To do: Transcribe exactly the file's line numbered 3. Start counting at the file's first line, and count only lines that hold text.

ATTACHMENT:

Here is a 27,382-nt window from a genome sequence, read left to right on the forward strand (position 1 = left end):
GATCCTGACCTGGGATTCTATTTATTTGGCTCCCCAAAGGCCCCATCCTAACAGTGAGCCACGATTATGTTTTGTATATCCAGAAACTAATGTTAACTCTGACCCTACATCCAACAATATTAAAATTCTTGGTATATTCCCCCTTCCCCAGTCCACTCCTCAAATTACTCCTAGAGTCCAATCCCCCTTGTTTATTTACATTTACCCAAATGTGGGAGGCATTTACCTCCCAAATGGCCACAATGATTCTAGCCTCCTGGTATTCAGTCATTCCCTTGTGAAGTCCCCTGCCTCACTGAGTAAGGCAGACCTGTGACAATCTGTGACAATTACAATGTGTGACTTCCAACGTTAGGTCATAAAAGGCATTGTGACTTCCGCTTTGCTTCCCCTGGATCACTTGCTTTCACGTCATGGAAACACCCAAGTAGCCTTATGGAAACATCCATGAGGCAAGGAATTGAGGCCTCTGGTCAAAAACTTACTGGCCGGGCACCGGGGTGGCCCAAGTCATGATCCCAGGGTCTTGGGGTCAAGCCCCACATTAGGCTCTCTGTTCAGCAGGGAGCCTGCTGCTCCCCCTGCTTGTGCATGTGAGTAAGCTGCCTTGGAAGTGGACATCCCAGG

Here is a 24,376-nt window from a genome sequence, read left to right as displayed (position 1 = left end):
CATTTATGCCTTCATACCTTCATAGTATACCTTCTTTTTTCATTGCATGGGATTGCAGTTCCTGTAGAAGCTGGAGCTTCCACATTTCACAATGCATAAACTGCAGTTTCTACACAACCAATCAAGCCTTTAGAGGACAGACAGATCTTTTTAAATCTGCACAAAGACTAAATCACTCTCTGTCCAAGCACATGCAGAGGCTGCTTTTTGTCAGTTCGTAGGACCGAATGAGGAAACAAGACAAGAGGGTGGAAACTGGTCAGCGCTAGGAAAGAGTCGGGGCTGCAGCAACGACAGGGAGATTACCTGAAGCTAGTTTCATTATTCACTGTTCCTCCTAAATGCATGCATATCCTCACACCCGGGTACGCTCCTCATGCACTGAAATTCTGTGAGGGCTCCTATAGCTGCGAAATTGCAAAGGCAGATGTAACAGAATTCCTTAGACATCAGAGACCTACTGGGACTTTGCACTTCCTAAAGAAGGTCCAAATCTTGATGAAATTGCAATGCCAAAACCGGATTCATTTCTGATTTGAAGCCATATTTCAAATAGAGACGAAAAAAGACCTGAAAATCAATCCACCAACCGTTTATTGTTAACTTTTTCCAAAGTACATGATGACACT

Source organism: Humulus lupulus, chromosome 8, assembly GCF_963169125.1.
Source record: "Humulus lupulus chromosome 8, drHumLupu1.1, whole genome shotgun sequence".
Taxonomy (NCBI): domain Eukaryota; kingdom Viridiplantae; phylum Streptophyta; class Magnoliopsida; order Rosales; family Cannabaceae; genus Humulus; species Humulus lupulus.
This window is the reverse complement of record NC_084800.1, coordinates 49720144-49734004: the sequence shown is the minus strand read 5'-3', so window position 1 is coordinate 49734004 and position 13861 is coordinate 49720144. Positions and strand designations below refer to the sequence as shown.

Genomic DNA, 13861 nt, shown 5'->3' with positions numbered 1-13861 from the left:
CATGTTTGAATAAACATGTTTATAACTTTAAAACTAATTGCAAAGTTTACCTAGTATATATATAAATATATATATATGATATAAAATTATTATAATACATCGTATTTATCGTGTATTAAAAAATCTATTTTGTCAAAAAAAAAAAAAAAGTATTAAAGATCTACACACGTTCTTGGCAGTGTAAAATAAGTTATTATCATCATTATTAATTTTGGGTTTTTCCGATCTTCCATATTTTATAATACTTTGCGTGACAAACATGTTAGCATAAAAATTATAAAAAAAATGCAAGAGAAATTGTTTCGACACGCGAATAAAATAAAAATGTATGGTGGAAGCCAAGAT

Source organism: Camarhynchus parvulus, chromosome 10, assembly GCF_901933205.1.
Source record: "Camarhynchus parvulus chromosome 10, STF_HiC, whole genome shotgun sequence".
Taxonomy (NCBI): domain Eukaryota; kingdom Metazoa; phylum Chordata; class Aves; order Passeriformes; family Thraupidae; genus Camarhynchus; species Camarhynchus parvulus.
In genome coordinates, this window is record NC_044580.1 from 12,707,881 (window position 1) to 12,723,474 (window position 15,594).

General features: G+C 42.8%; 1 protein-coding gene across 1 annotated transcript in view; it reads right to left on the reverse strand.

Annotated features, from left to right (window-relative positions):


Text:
Here is a 24,376-nt window from a genome sequence, read left to right as displayed (position 1 = left end):